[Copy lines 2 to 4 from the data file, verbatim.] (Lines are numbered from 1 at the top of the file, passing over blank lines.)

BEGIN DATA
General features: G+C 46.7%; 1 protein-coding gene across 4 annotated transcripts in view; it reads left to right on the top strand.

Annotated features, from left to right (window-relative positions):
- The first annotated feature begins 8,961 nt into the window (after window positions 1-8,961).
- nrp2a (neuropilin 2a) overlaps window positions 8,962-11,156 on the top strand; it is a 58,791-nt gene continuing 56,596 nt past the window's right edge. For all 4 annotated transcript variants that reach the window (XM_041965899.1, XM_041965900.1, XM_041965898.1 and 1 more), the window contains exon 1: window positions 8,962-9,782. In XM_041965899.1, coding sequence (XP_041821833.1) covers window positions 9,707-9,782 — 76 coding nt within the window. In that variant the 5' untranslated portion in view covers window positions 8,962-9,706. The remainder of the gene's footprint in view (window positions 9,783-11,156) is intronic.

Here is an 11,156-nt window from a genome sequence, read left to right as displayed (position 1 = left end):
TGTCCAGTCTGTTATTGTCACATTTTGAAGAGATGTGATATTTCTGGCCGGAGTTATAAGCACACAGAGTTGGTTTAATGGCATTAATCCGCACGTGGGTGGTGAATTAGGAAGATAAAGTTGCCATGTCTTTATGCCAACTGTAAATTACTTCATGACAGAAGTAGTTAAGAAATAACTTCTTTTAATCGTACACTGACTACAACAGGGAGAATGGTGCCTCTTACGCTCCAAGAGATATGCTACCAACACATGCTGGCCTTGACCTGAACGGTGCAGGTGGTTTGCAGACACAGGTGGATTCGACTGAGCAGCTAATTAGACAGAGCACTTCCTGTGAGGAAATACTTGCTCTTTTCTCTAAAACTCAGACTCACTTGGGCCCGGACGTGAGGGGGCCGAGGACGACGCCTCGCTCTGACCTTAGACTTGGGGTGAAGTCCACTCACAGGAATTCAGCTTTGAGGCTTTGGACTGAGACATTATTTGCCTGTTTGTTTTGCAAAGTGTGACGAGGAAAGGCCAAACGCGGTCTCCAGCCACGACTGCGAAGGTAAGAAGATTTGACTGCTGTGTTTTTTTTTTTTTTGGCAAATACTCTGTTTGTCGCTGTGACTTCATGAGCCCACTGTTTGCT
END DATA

Annotated features, from left to right (window-relative positions):
- The first annotated feature begins 8,961 nt into the window (after window positions 1-8,961).
- nrp2a (neuropilin 2a) overlaps window positions 8,962-11,156 on the top strand; it is a 58,791-nt gene continuing 56,596 nt past the window's right edge. For all 4 annotated transcript variants that reach the window (XM_041965899.1, XM_041965900.1, XM_041965898.1 and 1 more), the window contains exon 1: window positions 8,962-9,782. In XM_041965899.1, coding sequence (XP_041821833.1) covers window positions 9,707-9,782 — 76 coding nt within the window. In that variant the 5' untranslated portion in view covers window positions 8,962-9,706. The remainder of the gene's footprint in view (window positions 9,783-11,156) is intronic.